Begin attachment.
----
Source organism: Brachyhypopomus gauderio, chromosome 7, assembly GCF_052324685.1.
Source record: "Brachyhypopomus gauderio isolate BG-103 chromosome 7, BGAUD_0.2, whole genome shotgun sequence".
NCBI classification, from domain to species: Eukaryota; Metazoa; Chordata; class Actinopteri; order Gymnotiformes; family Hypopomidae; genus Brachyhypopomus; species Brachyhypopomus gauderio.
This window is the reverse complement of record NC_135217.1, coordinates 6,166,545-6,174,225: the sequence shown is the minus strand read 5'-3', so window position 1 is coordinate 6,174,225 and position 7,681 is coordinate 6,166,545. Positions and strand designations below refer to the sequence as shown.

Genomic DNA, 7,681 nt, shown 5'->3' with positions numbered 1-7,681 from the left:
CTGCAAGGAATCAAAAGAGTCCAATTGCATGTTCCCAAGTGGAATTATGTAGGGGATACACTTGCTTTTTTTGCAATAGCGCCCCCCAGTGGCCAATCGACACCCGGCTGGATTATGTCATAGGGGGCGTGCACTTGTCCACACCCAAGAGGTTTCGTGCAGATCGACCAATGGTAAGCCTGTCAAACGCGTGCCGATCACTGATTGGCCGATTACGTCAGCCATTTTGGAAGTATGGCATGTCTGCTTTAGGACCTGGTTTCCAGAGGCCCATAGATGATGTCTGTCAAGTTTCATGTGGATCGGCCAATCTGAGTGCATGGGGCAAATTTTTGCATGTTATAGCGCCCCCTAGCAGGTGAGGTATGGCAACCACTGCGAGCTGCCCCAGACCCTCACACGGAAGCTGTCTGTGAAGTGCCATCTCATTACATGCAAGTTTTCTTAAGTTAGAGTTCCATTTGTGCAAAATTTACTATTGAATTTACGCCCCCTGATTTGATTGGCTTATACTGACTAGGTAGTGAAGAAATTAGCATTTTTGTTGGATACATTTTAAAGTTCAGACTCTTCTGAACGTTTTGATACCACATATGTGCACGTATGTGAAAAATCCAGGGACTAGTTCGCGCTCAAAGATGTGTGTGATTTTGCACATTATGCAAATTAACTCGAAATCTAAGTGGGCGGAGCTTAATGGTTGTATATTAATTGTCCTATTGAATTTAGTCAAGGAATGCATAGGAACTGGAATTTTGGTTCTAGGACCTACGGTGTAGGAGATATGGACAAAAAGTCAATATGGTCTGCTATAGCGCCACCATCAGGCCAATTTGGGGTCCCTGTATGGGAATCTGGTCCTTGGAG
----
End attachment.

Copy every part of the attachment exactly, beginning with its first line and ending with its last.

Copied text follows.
Source organism: Brachyhypopomus gauderio, chromosome 7, assembly GCF_052324685.1.
Source record: "Brachyhypopomus gauderio isolate BG-103 chromosome 7, BGAUD_0.2, whole genome shotgun sequence".
NCBI classification, from domain to species: Eukaryota; Metazoa; Chordata; class Actinopteri; order Gymnotiformes; family Hypopomidae; genus Brachyhypopomus; species Brachyhypopomus gauderio.
This window is the reverse complement of record NC_135217.1, coordinates 6,166,545-6,174,225: the sequence shown is the minus strand read 5'-3', so window position 1 is coordinate 6,174,225 and position 7,681 is coordinate 6,166,545. Positions and strand designations below refer to the sequence as shown.

Genomic DNA, 7,681 nt, shown 5'->3' with positions numbered 1-7,681 from the left:
CTGCAAGGAATCAAAAGAGTCCAATTGCATGTTCCCAAGTGGAATTATGTAGGGGATACACTTGCTTTTTTTGCAATAGCGCCCCCCAGTGGCCAATCGACACCCGGCTGGATTATGTCATAGGGGGCGTGCACTTGTCCACACCCAAGAGGTTTCGTGCAGATCGACCAATGGTAAGCCTGTCAAACGCGTGCCGATCACTGATTGGCCGATTACGTCAGCCATTTTGGAAGTATGGCATGTCTGCTTTAGGACCTGGTTTCCAGAGGCCCATAGATGATGTCTGTCAAGTTTCATGTGGATCGGCCAATCTGAGTGCATGGGGCAAATTTTTGCATGTTATAGCGCCCCCTAGCAGGTGAGGTATGGCAACCACTGCGAGCTGCCCCAGACCCTCACACGGAAGCTGTCTGTGAAGTGCCATCTCATTACATGCAAGTTTTCTTAAGTTAGAGTTCCATTTGTGCAAAATTTACTATTGAATTTACGCCCCCTGATTTGATTGGCTTATACTGACTAGGTAGTGAAGAAATTAGCATTTTTGTTGGATACATTTTAAAGTTCAGACTCTTCTGAACGTTTTGATACCACATATGTGCACGTATGTGAAAAATCCAGGGACTAGTTCGCGCTCAAAGATGTGTGTGATTTTGCACATTATGCAAATTAACTCGAAATCTAAGTGGGCGGAGCTTAATGGTTGTATATTAATTGTCCTATTGAATTTAGTCAAGGAATGCATAGGAACTGGAATTTTGGTTCTAGGACCTACGGTGTAGGAGATATGGACAAAAAGTCAATATGGTCTGCTATAGCGCCACCATCAGGCCAATTTGGGGTCCCTGTATGGGAATCTGGTCCTTGGAG